Harriman Institute StatementRussia's War on Ukraine
The Harriman Institute strongly condemns the Russian invasion of Ukraine. This attack on the Ukrainian people and on Ukrainian sovereignty violates the principles of international law and has inflicted deplorable suffering and instability across the region. In these tragic times, we will continue to inform and educate, particularly in an atmosphere of authoritarianism and amplified disinformation, as articulated by Columbia University’s President Lee Bollinger. We stand with all who are so terribly affected by this crisis. Please check back as we continue to announce initiatives and projects to support people and scholars of Ukraine. Suggestions for where to donate can be found at Razom for Ukraine.
In recognition of the need for urgent support of Ukraine’s intellectual community in the face of Russia’s war of aggression, the Harriman Institute, along with partner organizations, has created two new fellowship programs.
Recognizing the need for ongoing support of Ukraine’s intellectual community in the face of Russia’s war of aggression, the Institute for Human Sciences (IWM Vienna), the Ukrainian Research Institute at Harvard University (HURI), and the Harriman Institute at Columbia University are partnering to offer non-residential fellowships for Ukrainian scholars in the humanities and social sciences.
We have jointly awarded 35 fellowships, which provide a one-time stipend of 5000 EUR to support recipients’ intellectual activities and carry a 5-month affiliation with the IWM from February-June 2023.
Residencies in Paris
The Harriman Institute, the Institute for Ideas and Imagination, and Global Centers | Paris, with a gift from the Ukrainian Studies Fund, sponsored four 12-month residencies for Ukrainian writers, journalists, and creative artists for the 2022-23 academic year. Meet the fellows >
Continuing our partnership, Columbia Global Centers | Paris and the Institute for Ideas and Imagination will also house a one-year-long Harriman Residency for a displaced Ukrainian writer in 2023-24.
Faculty, Students, and Alumni Speak Out AboutThe Russian Invasion of Ukraine
Associate Research Scholar, Ukrainian Studies Program
Professor of Professional Practice in International and Public Affairs and Director of the Center on Global Energy Policy
Interim Director of the Saltzman Institute of War and Peace Studies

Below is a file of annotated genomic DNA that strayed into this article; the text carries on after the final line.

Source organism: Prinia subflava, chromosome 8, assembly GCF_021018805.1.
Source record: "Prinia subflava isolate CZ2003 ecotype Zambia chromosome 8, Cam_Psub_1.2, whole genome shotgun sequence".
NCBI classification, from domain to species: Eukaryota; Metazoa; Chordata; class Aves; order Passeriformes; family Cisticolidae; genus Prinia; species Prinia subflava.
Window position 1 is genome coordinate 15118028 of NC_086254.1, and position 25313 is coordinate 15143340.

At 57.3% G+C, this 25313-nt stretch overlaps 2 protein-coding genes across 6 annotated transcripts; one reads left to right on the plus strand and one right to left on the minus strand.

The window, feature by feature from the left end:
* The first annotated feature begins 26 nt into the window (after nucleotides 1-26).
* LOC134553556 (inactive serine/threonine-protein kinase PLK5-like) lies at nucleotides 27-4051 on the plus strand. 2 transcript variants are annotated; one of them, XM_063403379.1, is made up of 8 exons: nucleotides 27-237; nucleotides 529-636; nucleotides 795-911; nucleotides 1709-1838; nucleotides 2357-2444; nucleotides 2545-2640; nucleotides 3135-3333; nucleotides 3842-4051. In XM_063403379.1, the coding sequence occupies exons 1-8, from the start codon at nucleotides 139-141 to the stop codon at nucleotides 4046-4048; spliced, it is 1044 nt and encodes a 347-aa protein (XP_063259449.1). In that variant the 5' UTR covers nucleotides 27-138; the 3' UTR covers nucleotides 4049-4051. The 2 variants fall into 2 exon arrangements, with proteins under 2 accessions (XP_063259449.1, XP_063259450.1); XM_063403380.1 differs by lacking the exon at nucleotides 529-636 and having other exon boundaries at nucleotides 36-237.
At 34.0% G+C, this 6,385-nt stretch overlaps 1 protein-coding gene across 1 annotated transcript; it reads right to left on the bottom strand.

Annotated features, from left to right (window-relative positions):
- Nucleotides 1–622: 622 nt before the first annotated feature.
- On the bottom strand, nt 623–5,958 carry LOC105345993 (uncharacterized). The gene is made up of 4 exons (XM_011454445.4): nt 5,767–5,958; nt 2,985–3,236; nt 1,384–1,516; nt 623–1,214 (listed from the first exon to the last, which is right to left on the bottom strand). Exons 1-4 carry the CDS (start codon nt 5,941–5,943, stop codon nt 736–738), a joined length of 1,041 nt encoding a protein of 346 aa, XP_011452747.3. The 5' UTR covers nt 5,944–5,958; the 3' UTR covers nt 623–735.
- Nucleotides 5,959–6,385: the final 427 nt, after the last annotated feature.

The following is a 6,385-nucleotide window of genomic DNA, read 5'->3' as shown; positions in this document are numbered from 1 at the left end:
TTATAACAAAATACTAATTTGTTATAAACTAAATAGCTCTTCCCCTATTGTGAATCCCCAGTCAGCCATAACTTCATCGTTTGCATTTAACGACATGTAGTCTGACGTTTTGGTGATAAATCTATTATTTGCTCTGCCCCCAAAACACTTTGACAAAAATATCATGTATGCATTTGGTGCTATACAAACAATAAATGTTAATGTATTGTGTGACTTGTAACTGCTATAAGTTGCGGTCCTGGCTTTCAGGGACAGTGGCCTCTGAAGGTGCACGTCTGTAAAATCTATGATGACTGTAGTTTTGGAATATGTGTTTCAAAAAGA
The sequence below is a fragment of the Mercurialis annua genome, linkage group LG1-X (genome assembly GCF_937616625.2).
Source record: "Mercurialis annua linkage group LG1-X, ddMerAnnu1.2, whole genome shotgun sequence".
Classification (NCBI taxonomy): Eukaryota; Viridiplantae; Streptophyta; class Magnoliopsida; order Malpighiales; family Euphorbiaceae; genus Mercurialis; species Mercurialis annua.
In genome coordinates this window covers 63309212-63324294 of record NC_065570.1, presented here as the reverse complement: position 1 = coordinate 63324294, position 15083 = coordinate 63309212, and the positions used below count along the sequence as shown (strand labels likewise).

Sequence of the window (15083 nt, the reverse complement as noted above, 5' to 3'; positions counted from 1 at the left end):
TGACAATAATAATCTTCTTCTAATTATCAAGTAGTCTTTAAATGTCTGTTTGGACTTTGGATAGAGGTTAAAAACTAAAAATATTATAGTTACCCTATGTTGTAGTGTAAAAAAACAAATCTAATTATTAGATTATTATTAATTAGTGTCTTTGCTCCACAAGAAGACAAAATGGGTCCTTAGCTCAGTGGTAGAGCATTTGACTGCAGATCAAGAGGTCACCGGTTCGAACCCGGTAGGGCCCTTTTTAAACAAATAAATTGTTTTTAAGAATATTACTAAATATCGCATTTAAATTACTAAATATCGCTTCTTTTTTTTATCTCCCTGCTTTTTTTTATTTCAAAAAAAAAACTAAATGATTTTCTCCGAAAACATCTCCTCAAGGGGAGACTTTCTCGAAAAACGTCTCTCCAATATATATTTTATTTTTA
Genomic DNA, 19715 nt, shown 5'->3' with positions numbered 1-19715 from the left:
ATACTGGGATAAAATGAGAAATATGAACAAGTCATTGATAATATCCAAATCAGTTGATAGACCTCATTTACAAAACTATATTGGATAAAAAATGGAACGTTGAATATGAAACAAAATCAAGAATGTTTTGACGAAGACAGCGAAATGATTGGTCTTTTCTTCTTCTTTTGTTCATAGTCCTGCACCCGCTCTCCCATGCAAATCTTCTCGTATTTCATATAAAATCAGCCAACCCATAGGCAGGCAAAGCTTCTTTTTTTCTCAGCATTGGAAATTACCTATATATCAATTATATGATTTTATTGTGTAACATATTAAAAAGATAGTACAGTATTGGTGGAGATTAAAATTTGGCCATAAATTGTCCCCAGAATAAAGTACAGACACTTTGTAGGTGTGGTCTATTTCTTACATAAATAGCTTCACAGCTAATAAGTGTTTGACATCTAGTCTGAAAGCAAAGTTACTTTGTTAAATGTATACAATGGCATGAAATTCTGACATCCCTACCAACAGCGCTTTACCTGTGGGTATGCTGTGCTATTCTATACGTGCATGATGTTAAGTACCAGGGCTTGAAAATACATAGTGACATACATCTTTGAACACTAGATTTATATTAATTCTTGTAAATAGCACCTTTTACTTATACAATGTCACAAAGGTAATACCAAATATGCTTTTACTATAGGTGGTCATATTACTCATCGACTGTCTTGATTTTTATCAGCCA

Alexander A. Cooley
Claire Tow Professor of Political Science
CBS Professor Emerita of Professional Practice in International Journalism
Leonard Kaye Assistant Professor of Hebrew and Comparative Literature, Dept. of Slavic Languages
Timothy M. Frye
Marshall D. Shulman Professor of Post-Soviet Foreign Policy
George T. Delacorte Assistant Professor of Magazine Journalism
Senior Lecturer in Political Science; Director of the MARS-REERS Program; Director of the Program on U.S.-Russia Relations
Director, Harriman Institute; Professor of Slavic Languages and Literatures
Adjunct Associate Professor of International and Public Affairs
Russell and Bettina Knapp Associate Professor of American Jewish History; Co-Director, Institute for Israel and Jewish Studies
Adjunct Professor of International Relations
Marshall D. Shulman Professor Emeritus, Department of Political Science
Visiting Associate Professor of International and Public Affairs
Professor of Political Science, Barnard College
Emma C. Mateo
Petro Jacyk Postdoctoral Research Scholar in Ukrainian Studies
Adjunct Professor of International and Public Affairs
Edwin B. Parker Professor of Comparative Law; Director, Center on Global Legal Transformation; Member, Committee on Global Thought
Ukrainian History & CultureRecommended Readings
We’ll Not Die in Paris & Other Poems by Natalka Bilotserkivets (Harriman Resident at the Institute for Ideas & Imagination (Paris)
In Isolation: Dispatches from Occupied Donbas by Stanislav Aseyev (HURI Books, 2022)
Mondegreen: Songs about Death and Love by Volodymyr Rafaienko (HURI Books, 2022)
Apricots of Donbas by Lyuba Yakimchuk (Lost Horse Press, 2021)
The Gates of Europe: A History of Ukraine by Serhii Plokhy (Basic Books, 2021)
The Orphanage – A Novel Set in the Donbas War by Serhiy Zhadan (Yale University Press, 2021)
The Burden of the Past: History, Memory, and Identity in Contemporary Ukraine by Malgorzata Glowacka-Grajper and Anna Wylegała (Indiana University Press, 2020)
Imperial Urbanism in the Borderlands: Kyiv, 1800-1905 by Serhiy Bilenky (University of Toronto Press, 2019)
Ukraine: A Book of Essays by Intellectuals in English (Ukraine World, 2019)
Ukraine and Russian: From Civilized Divorce to Uncivil War by Paul J. D’Anieri (Cambridge University Press, 2019)
The Famine of 1932-1933 in Ukraine: An Anatomy of the Holodomor by Stanislaw Kulchytsky (Canadian Institute of Ukrainian Studies Press, 2018)
My Final Territory: Selected Essays by Yuri Andrukhovych (University of Toronto Press, 2018)
Red Famine: Stalin’s War on Ukraine by Anna Applebaum (Penguin Random House, 2018)
Ukraine and Europe, edited by Giovanna Brogi Bercof, Marko Pavlyshyn, Serhii Plokhy (University of Toronto Press, 2017)
The White Chalk of Days: The Contemporary Ukrainian Literature Series Anthology compiled and edited by Mark Andryczyk (Academic Studies Press, 2017)
Words for War: New Poems from Ukraine edited by Oksana Maksymchuk & Max Rosochinsky (Academic Studies Press, 2017)
Bloodlands: Europe between Hitler and Stalin by Timothy Snyder (Basic Books, 2010)
Questions about Ukrainian Studies at Columbia University?
For more information about courses or the Ukrainian Studies Program, please contact Mark Andryczyk or send us an email. With questions about the Ukrainian Film Club reach out to Yuri Shevchuk.